There are growing calls for the African National Congress’s Integrity Commission to be given more power. This follows the conclusion of the ruling party’s policy conference last weekend. Party President Cyril Ramaphosa is set to appear for the second time before the Commission on Wednesday.
Ramaphosa is said to have voluntarily met with the body last week over allegations of a cover-up following a burglary at his Phala Phala farm in Limpopo in 2020.
Earlier this year, the former Director-General at the State Security Agency, Arthur Fraser laid a criminal complaint against Ramaphosa for allegedly concealing the theft of millions in foreign currency from his game farm.
Chairperson of the party’s Integrity Commission, George Mashamba says, “We had an engagement with him, he left. We will meet to evaluate our interaction with him, then we will write a report to the NEC. They will decide what to do. If we find it necessary, we can call him back.”
It’s not the first time that Ramaphosa has appeared before the Integrity Commission. In 2020, he appeared before the commission to answer questions in relation to his CR17 campaign, not much came out of that appearance. As a result, many are saying the Commission is toothless. Some are calling for the body to be strengthened.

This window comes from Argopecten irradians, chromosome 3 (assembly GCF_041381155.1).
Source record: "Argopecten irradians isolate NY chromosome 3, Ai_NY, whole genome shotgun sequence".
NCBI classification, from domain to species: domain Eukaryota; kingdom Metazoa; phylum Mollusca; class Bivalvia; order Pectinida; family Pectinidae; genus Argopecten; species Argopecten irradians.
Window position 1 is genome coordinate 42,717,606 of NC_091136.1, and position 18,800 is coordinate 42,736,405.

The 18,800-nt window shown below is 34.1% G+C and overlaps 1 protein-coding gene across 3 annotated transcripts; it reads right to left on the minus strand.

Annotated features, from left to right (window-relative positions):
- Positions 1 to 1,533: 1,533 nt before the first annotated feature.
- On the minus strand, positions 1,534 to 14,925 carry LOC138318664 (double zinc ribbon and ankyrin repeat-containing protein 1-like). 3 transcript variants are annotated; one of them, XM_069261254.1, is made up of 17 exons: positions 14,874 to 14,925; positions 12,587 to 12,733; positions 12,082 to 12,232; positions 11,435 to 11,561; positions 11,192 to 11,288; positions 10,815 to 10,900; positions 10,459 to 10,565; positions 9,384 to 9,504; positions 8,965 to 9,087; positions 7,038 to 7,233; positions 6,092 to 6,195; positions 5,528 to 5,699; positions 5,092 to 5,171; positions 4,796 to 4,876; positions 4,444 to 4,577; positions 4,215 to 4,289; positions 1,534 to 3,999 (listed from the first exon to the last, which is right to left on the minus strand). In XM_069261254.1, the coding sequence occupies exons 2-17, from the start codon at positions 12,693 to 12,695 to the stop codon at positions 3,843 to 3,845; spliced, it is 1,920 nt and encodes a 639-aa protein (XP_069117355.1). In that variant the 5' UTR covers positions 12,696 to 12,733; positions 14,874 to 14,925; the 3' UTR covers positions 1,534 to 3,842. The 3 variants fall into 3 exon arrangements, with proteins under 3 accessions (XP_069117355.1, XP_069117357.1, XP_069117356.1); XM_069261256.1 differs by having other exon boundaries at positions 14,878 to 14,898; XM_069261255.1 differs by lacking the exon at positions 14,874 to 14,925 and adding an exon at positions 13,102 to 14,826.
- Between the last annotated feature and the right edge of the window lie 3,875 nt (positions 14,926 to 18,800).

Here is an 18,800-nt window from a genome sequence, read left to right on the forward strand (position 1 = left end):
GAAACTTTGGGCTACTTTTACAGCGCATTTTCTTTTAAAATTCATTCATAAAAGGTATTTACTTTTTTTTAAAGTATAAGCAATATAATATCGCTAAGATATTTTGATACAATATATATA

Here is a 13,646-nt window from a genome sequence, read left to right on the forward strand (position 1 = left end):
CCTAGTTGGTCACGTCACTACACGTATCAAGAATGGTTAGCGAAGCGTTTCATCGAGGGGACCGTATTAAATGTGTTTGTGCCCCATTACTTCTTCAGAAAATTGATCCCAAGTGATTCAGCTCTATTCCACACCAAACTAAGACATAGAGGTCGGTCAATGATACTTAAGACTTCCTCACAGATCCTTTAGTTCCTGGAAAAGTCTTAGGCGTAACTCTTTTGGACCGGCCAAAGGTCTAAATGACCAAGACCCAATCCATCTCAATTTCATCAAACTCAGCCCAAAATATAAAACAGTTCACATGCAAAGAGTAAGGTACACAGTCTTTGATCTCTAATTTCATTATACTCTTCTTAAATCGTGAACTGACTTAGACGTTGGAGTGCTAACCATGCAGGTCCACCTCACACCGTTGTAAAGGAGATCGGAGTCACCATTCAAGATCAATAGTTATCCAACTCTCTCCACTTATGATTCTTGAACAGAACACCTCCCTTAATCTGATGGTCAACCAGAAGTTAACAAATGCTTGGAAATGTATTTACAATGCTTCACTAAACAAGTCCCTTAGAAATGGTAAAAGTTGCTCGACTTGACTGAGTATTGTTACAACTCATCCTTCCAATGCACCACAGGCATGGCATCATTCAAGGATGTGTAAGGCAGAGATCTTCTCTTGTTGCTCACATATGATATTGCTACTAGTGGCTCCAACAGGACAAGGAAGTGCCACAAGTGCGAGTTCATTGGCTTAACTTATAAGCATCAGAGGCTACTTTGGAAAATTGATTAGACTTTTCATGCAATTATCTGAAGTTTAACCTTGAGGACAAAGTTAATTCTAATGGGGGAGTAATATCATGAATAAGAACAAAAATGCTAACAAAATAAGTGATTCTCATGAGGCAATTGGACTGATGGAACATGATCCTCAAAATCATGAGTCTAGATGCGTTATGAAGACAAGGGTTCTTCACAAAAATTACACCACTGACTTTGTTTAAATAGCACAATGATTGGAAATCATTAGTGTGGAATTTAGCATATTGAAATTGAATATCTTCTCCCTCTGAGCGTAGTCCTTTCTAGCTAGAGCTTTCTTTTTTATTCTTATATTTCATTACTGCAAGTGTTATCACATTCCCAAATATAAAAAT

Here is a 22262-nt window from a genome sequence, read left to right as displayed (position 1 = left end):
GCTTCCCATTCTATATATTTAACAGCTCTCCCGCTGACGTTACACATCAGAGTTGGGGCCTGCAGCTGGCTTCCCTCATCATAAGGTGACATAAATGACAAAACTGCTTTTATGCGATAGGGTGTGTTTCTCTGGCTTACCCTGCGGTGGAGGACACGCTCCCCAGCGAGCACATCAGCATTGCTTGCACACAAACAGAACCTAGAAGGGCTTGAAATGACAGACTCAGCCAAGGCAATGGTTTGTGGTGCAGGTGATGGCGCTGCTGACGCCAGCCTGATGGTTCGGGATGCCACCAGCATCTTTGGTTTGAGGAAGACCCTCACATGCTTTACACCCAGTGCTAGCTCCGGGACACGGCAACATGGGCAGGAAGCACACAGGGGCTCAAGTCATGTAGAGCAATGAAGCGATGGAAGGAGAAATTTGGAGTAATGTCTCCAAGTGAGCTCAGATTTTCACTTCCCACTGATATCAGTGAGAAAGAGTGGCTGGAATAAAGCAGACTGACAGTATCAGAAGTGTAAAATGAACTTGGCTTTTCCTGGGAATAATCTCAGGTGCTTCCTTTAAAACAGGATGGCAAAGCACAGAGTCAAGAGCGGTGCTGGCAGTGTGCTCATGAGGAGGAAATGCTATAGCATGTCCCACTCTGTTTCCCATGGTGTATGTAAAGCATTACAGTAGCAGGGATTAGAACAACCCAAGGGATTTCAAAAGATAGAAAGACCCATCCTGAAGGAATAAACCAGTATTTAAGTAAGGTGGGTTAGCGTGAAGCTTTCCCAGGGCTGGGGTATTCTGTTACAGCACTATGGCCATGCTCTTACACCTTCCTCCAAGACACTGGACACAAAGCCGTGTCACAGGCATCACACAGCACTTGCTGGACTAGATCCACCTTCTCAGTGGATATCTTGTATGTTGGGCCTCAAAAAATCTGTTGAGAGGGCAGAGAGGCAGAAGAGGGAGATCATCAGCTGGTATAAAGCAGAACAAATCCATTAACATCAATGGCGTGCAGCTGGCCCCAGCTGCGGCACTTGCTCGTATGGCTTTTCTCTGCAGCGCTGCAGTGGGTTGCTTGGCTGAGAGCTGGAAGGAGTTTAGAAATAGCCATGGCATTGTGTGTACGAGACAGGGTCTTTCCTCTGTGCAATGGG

“The weakness in the system is that their recommendations are submitted to the office of the secretary-general and it ends there. So they have no authority to ensure that the national executive committee actually acts on their recommendations. That’s something that may have to be strengthened by giving them original authority because at the moment, they are a substructure of the NEC and I think they do need original authority from the conference itself so that they can act and ensure that their recommendations and decisions are given effect to” says former ANC deputy president, Kgalema Motlanthe.
There are also calls from within the party for Ramaphosa to step aside as investigations into the Phala Phala saga continue.
National Working Committee Member and NEC member, Lindiwe Sisulu says, “As the first citizen of the country, none of those things should be associated with him. Maybe we as the ANC should’ve taken a different position on this, sat each other down, and said how do we explain to the world how the first citizen of the country finds himself in this situation but we all tip-toed around the issue. In this particular case, it looks like the lawyers or the president himself wants to deal with it in a personal manner. Unfortunately, it affects all of us. Personally, I’m still hoping that there can be a committee that can deal with this.”
Once the Commission has completed its work, it will submit the report to the party’s National Executive Committee which will decide on the way forward.
Growing calls for ANC Integrity Commission to be given additional power:
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